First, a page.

According to Doria et al,1 to be diagnosed with UCTD, the patients had to present: 1) signs and symptoms suggestive of a CTD without fulfilling the criteria of any defined CTD1216; 2) positivity for anti-nuclear antibodies (ANA) in the absence of other known conditions associated with ANA positivity (ie, chronic B or C hepatitis infection, autoimmune thyroid and hepatic disorders, malignancies) and 3) disease duration as assessed from the onset of the first symptom/sign ≥3 years.

Patients were excluded if during follow-up they developed any clinical manifestation (ie, malar rash, subacute cutaneous lupus erythematosus, chronic cutaneous lupus erythematosus, skin sclerosis, heliotrope rash, Gottron’s plaque, erosive arthritis) or any autoantibody (anti-dsDNA, anti-Sm, anti-ribosomal P protein, anti-Scl 70, ACA, anti-SSB, anti-Jo1, anti-Mi-2) typical of a definite CTD.1

Assessment of QoL

Each patient was asked to complete the Italian version of the self-administered questionnaires SF-36,10 which consists of 36 questions grouped into 8 domains: physical functioning (PF), social functioning (SF), role limitations related to physical problems (RoP), role limitations related to emotional problems (RE), mental health (MH), vitality (VT), bodily pain (BP) and general health (GH) perception. A score ranging from 0 (indicating the worse health status) to 100 (indicating the best health status) is assigned for each domain. Domain scores can be summarized into a physical component summary (PCS) score and a mental component summary (MCS) score.10 For these 2 summary scales, a score <50 reflects a worse HRQOL compared to the average score of the general population.10 Data from questionnaires completed at study entry and at the last visit were considered. At the last visit, an increase of ≥5 from baseline in either PCS or MCS score was defined as a clinically significant improvement.17 According to data from studies in patients affected by other rheumatological conditions,1820 a change of ≥10 from baseline was considered significant for each of the 8 SF-36 domains. In addition, information about educational and occupational status for each patient was collected.

Clinical assessment of patients

According to standard clinical practice and to ensure a correct classification, at study entry and then at each 6-month visit, all patients underwent a detailed history taking and a physical examination to identify the above-listed inclusion and exclusion features. Moreover, because of the known impact that fibromyalgia has on QoL, each patient was investigated to assess the co-existence of fibromyalgia. We chose to use the 1990 American College of Rheumatology classification criteria because they had been largely validated in cohort studies at the start of the study.21 In addition, in order to investigate the course of QoL over time, the changes in mental and physical domains were assessed and features associated with them were searched. Finally, at each visit, we investigated the presence of clinical manifestations (Table 1) subdivided into 8 domains (systemic features, musculoskeletal, mucocutaneous, peripheral vascular, cardiopulmonary, gastrointestinal, lacrimal and salivar glands function and peripheral neuropathy).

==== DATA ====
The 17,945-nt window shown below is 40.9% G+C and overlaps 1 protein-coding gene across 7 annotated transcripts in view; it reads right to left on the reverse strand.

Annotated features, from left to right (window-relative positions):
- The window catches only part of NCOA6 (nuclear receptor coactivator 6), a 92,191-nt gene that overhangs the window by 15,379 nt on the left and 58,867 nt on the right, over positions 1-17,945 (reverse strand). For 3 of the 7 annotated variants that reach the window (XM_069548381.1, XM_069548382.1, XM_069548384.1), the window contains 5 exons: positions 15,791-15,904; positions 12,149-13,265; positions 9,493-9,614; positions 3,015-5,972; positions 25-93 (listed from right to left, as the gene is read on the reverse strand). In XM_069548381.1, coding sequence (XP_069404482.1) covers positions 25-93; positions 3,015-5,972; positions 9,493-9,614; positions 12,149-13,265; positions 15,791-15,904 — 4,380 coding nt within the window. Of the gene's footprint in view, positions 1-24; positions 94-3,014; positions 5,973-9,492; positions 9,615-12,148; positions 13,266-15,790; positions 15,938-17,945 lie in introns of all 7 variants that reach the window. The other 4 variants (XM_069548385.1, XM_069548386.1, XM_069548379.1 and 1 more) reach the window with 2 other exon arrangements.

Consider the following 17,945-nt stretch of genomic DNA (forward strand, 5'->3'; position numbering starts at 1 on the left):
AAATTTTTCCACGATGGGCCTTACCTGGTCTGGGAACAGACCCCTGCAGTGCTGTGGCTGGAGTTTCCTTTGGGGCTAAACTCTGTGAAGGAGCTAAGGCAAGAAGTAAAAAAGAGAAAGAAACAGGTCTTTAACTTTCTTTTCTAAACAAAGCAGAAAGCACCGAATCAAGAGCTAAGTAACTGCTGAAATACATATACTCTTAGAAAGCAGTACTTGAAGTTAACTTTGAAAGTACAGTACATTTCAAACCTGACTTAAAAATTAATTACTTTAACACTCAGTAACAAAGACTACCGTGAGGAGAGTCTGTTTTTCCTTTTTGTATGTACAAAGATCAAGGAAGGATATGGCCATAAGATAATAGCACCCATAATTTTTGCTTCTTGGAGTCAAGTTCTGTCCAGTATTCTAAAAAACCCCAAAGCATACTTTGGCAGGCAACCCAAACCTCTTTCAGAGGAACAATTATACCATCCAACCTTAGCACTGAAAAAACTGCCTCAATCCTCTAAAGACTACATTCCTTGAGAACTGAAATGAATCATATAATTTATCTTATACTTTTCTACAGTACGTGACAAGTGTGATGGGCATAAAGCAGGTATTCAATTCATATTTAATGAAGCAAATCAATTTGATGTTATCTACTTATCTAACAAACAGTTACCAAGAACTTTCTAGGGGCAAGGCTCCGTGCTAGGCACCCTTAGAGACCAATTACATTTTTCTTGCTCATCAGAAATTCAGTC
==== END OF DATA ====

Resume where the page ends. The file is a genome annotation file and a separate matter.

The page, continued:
Table 1 Clinical manifestations routinely assessed in UCTD patients

Note: *Macular rash and panniculitis.

Abbreviation: UCTD, undifferentiated connective tissue disease.

Laboratory assessment of patients

ANA and CTD marker autoantibodies (ie, anti-DNA-topoisomerase I – anti-Scl-70, ACA, anti-RNA polymerase III, anti-PM/Scl, anti-Th/To, anti-SSA, anti-SSB, anti-Sm, anti-Jo1, anti-P protein, anti-Mi-2, anti-RNP and anti-DNAds antibodies) were investigated as already reported22 on sera stored at −20°C and heated at 56°C for 30 min before testing. ANA were considered positive when detected by indirect immunofluorescence on HEp-2 cells at a dilution of ≥1:160. At study entry and then yearly, a venous blood sample was obtained to perform the following laboratory investigations: cell blood count, urinalysis, creatinine, alanine aminotransferase (ALT), aspartate aminotransferase (AST), creatine kinase, erythrocyte sedimentation rate (ESR), C-reactive protein (CRP), serum protein electrophoresis and serum C3 and C4 concentrations and ANA and CTD marker autoantibodies. Changes in ESR, CRP, C3, C4 and hemoglobin were compared with those observed in PCS and MCS.